Tyre checks: 6 simple rules for car safety

<b> SAFETY FIRST: </b> The Automobile Association of South African has implored motorists to check their tyres for wear and tear on a regular basis. <i> Image: Supplied </i>
<b> SAFETY FIRST: </b> The Automobile Association of South African has implored motorists to check their tyres for wear and tear on a regular basis. <i> Image: Supplied </i>

Cape Town - Tyres remain a dangerously overlooked component of car care in South Africa, sometimes with fatal consequences, says the Automobile Association (AA).

The AA said: “Tyres are a significant safety feature on vehicles. They are the only thing between you and the road, and because of this ensuring their continued good condition is vital. Any tyres which are bald, or under or over inflated, can be dangerous.”

Checking your tyres

In terms of Regulation 212 of the National Road Traffic Act, tyres must have at least 1mm, and if it falls below that figure, motorists may be fined. Some tyres have wear indicators in the tread pattern to show when the tread depth if less than 1.6mm. In these cases, if the tread on the tyre is level with these indicators, the tyre must be replaced as it is considered unroadworthy. Worn tyres will also have an impact on the ability of the vehicle to stop properly, posing yet another danger. 

A simple way to test this is to insert a match horizontally between the treads on the tyre. If the match is level, the tread may still be good. However, if the match protrudes from the tread, it is time for a replacement.

More: Safe tyres can reduce 'road carnage in South Africa' - AA

Another important maintenance routine is to check the inflation on your tyres. Under-inflation can cause tyre bursts. Because under-inflated tyres have more rolling resistance, they will also increase fuel consumption. Over-inflation reduces the cushioning power of the tyre, making it more susceptible to impact, penetration, and abrasion. Over-inflation also means there is less contact with the road surface which has a negative impact on road handling. 

The AA advised: “If you are unsure of the correct inflation for your tyres there are several ways you can check. There should be a sticker on the car, usually inside the driver’s door, that indicates the correct inflation levels. Alternatively, motorists can consult their owner’s manual, or even visit a tyre fitment centre for advice. Given the critical nature of tyres, they must be checked regularly.”

Wheel balancing and alignment 

The Association also encouraged motorists to check the wheel alignment, and wheel balancing, of their tyres. Wheel alignment consists of adjusting the angles of the wheels so that they are set to the manufacturer’s specifications. The purpose of wheel alignment is twofold; it reduces the wear of the tire, and ensures that vehicle travel is straight and true, without pulling to one side. Wheels that aren’t aligned can lead to uneven or rapid wear of a tyre.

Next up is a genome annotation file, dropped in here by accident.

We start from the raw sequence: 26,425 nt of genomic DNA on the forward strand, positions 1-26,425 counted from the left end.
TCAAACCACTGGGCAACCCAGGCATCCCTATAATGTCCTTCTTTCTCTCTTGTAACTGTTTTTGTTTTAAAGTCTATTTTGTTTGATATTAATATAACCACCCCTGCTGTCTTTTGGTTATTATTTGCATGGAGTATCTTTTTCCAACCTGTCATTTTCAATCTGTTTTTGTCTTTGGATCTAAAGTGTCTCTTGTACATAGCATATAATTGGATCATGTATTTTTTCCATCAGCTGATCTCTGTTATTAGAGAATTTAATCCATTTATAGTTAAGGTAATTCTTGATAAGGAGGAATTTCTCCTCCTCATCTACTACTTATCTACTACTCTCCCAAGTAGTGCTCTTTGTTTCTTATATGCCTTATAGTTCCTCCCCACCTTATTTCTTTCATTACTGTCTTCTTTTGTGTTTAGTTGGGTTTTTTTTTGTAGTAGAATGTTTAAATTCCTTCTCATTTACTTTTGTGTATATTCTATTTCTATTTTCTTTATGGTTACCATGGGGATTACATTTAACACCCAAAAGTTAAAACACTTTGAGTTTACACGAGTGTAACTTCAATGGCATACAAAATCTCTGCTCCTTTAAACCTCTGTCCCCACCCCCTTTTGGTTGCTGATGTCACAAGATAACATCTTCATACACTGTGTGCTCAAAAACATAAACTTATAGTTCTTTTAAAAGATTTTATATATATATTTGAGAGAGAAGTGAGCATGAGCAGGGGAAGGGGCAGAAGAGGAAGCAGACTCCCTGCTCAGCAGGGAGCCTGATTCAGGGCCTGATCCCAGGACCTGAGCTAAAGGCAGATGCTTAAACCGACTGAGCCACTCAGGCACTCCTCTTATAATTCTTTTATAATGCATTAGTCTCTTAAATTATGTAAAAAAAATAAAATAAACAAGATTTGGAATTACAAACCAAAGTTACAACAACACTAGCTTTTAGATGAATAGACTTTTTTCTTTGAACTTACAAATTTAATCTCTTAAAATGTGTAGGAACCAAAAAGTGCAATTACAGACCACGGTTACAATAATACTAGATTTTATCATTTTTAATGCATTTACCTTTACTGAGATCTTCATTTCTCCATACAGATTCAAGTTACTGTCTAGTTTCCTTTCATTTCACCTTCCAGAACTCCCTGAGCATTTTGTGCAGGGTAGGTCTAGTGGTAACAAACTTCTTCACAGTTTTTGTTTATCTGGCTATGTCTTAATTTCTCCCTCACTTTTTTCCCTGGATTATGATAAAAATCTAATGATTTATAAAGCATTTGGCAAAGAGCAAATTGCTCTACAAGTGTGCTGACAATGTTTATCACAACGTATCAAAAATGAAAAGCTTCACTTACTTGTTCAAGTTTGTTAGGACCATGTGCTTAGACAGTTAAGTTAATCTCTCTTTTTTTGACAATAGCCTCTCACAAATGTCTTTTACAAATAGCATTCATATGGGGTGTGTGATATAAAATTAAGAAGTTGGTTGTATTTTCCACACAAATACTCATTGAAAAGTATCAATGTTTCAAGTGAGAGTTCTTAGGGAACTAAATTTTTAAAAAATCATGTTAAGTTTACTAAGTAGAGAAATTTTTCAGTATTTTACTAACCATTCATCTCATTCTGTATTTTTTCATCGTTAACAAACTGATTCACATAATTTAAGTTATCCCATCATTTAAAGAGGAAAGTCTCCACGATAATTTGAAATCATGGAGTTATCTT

Road hazards such as potholes, debris on the road, crash fragments, and high curbs are some of the daily dangers to tyres, and should be avoided if possible.

More: One of the biggest threats to SA road safety? Second-hand tyres...

The AA noted; “Damaged tyres come in many varieties; there may be cracking on the side wall of the tyre, a distortion of the tyre tread, loss of pressure despite regular pumping up, cuts, bulges or even rubber that has perished or separated. All of these indicate a problem with a tyre that requires urgent attention. And, cost should not be a factor. If it is damaged, it needs to be changed as quickly as possible.”

"Check your tyres often"

The Association urged motorists to check their tyres before the start of a journey, and not at the end. 

The AA concluded: “It’s pointless checking tyres after a journey when problems may have already resulted in further damage or worse, a crash. Checking your tyres often will ensure you know exactly what their condition is before any trip, and give you peace of mind that you are safe.”

6 basic rules for tyre safety:

1. Tyres should always be replaced with the same size designation as recommended by the vehicle or tyre manufacturer. 

2. Tyre brand, size and tread pattern must be the same on each axle.

3. All four tyres should be of the same size, speed rating and construction (radial or cross ply). 

4. Guard against used tyre imports, many of which are beyond retreading but are retreaded and sold illicitly. Similarly watch out for counterfeit tyres - illicit copies of respected brands. The advice is to always look for the SABS stamp of approval. 

5. When two radial tyres are used with two cross ply, put the radials on the rear axle. In some cases (especially commercial vehicles) the manufacturer might recommend different-sized tyres for the front and rear axles. 

6. Never assume that the tyres on your vehicle are correct, even if you have newly purchased it. Unless you bought new from an authorised dealer your vehicle may already be fitted with potentially lethal tyres.

For more guides and lists on tyre safety, visit the Arrive Alive website.

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